Splitting Apache Logs With vlogger
Splitting Apache Logs With vlogger
Vlogger is a little tool with which you can write Apache logs broken down by virtual hosts and days. With vlogger, we need to put just one CustomLog directive into our global Apache configuration, and it will write access logs for each virtual host and day. Therefore, you do not have to split Apache's overall access log into access logs for each virtual host each day, and you do not have to configure Apache to write one access log per virtual host (which could make you run out of file descriptors very fast).
At the end of this tutorial I will show you how to use webalizer to create statistics from the Apache access logs.
I do not issue any guarantee that this will work for you!
1 Preliminary Note
I have tested vlogger on a Debian Etch system where Apache2 is already installed and working.
2 Installing And Configuring vlogger
To install vlogger, we simply run
apt-get install vlogger
Afterwards, we have to change the LogFormat line (there are multiple LogFormat lines - at least change the one that is named combined) in /etc/apache2/apache2.conf. We must add the string %v at the beginning of it:
Then add the following CustomLog line to the same file (you can put it directly after the LogFormat line):
That's the only CustomLog directive that we need in our whole Apache configuration. Please disable all other CustomLog directives, especially in your virtual host configurations!
The advantage of writing just one access log is that this lowers the load on the server a lot, especially if you have some high-traffic sites on your server.
Now restart Apache:
Vlogger will now create subdirectories in the /var/log/apache2 directory, one per virtual host, and it will create access logs that contain the current date in the file name. It will also create a symlink called access.log that points to the current log file.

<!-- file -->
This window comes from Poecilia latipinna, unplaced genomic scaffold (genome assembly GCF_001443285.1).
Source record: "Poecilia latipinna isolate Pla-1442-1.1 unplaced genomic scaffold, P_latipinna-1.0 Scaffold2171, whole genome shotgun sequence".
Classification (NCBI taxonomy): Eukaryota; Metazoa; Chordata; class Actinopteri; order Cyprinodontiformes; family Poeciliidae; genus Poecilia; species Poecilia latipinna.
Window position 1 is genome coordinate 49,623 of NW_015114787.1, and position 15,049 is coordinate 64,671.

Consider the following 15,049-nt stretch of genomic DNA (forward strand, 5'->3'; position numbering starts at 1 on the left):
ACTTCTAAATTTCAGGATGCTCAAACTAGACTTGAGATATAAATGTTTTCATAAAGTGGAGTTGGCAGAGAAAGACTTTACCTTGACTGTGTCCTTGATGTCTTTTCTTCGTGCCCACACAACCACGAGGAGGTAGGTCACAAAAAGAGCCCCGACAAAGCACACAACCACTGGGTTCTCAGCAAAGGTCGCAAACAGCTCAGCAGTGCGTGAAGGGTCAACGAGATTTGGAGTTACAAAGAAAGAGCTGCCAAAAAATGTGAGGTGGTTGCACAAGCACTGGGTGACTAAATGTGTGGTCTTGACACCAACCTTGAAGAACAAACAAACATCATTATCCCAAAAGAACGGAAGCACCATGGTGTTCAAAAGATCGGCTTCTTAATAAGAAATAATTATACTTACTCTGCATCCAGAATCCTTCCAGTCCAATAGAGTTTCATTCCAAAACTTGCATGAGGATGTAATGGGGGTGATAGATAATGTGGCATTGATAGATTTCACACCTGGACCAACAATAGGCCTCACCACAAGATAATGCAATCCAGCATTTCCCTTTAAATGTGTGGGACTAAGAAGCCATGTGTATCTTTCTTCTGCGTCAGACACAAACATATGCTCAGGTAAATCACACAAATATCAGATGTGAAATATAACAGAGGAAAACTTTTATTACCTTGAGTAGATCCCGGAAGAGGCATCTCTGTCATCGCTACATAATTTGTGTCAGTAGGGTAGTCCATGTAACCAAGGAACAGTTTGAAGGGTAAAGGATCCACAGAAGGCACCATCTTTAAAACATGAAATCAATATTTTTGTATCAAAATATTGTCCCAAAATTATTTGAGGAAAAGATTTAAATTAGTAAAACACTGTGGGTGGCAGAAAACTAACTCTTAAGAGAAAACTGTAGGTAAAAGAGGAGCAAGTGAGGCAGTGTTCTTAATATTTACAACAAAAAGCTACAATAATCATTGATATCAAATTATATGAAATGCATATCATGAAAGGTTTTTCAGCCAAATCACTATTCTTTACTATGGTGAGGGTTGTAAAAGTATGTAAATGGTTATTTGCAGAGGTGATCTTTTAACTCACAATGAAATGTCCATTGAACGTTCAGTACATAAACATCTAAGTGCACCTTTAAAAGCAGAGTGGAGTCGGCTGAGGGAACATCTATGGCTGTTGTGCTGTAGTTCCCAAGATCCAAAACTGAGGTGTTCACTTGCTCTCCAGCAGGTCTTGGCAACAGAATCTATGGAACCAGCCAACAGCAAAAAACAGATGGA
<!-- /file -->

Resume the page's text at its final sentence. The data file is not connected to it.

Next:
Let's assume we have two virtual hosts, www.example.com and www.test.tld. Then this is how the /var/log/apache2 directory will look like:
To learn what other vlogger command line directives you can put into the CustomLog line, take a look at
3 Creating Statistics With webalizer
In this chapter I will show you how you can create statistics from the splitted log files with webalizer. Again, I'm assuming that you have two virtual hosts, www.example.com and www.test.tld, and these virtual hosts have the document roots /var/www/www.example.com/web and /var/www/www.test.tld/web (it's important that the server names are in the document root paths, otherwise the following procedure won't work). I'd like to put the statistics into the directories /var/www/www.example.com/web/stats and /var/www/www.test.tld/web/stats, so these must already exist.
First, let's install webalizer:
apt-get install webalizer
Take a look at
to see how webalizer works. Basically, to create statistics for www.example.com from yesterday's access log, you can use this command:
/usr/bin/webalizer -c /etc/webalizer/webalizer.conf -n www.example.com \
(/etc/webalizer/webalizer.conf is the location of Debian's default webalizer.conf. /bin/date -d "1 day ago" +%m%d%Y prints yesterday's date exactly the way we need it so that we can pass yesterday's access.log to webalizer without needing to know the exact date.)
Of course, we don't want to run such a command manually for each virtual host, therefore we write a little shell script that reads the /var/log/apache2 directory and creates statistics for each virtual host that has logs in that directory. I name the script webstats and place it in the /usr/local/sbin directory:
We must make that script executable:
chmod 755 /usr/local/sbin/webstats
Finally, we create a cron job that calls the /usr/local/sbin/webstats script every night at 04.00h:
After the cron job has run for the first time, you can go to www.example.com/stats and www.test.tld/stats to see the statistics in your browser. It's a good idea to password-protect the stats directories with .htaccess/.htpasswd.